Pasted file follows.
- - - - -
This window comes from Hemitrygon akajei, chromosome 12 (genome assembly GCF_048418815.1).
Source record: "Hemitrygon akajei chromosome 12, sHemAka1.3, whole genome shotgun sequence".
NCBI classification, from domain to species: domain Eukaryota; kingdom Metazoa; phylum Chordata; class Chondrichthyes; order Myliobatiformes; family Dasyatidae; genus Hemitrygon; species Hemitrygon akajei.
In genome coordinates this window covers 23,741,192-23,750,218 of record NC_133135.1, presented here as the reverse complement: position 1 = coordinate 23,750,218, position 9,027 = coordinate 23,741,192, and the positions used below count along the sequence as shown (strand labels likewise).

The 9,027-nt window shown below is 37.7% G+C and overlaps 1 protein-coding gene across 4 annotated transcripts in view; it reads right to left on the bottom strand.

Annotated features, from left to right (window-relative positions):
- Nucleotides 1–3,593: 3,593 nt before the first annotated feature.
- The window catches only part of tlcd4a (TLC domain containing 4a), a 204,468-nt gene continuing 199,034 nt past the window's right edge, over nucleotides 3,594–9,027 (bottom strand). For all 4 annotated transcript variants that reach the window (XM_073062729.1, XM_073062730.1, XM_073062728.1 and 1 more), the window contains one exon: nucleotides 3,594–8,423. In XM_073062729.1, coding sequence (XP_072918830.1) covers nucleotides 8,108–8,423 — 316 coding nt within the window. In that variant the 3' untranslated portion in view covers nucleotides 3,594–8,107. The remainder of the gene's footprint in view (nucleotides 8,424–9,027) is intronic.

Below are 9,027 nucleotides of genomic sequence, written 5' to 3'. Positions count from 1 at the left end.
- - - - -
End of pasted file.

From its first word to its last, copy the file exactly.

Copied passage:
This window comes from Hemitrygon akajei, chromosome 12 (genome assembly GCF_048418815.1).
Source record: "Hemitrygon akajei chromosome 12, sHemAka1.3, whole genome shotgun sequence".
NCBI classification, from domain to species: domain Eukaryota; kingdom Metazoa; phylum Chordata; class Chondrichthyes; order Myliobatiformes; family Dasyatidae; genus Hemitrygon; species Hemitrygon akajei.
In genome coordinates this window covers 23,741,192-23,750,218 of record NC_133135.1, presented here as the reverse complement: position 1 = coordinate 23,750,218, position 9,027 = coordinate 23,741,192, and the positions used below count along the sequence as shown (strand labels likewise).

The 9,027-nt window shown below is 37.7% G+C and overlaps 1 protein-coding gene across 4 annotated transcripts in view; it reads right to left on the bottom strand.

Annotated features, from left to right (window-relative positions):
- Nucleotides 1–3,593: 3,593 nt before the first annotated feature.
- The window catches only part of tlcd4a (TLC domain containing 4a), a 204,468-nt gene continuing 199,034 nt past the window's right edge, over nucleotides 3,594–9,027 (bottom strand). For all 4 annotated transcript variants that reach the window (XM_073062729.1, XM_073062730.1, XM_073062728.1 and 1 more), the window contains one exon: nucleotides 3,594–8,423. In XM_073062729.1, coding sequence (XP_072918830.1) covers nucleotides 8,108–8,423 — 316 coding nt within the window. In that variant the 3' untranslated portion in view covers nucleotides 3,594–8,107. The remainder of the gene's footprint in view (nucleotides 8,424–9,027) is intronic.

Below are 9,027 nucleotides of genomic sequence, written 5' to 3'. Positions count from 1 at the left end.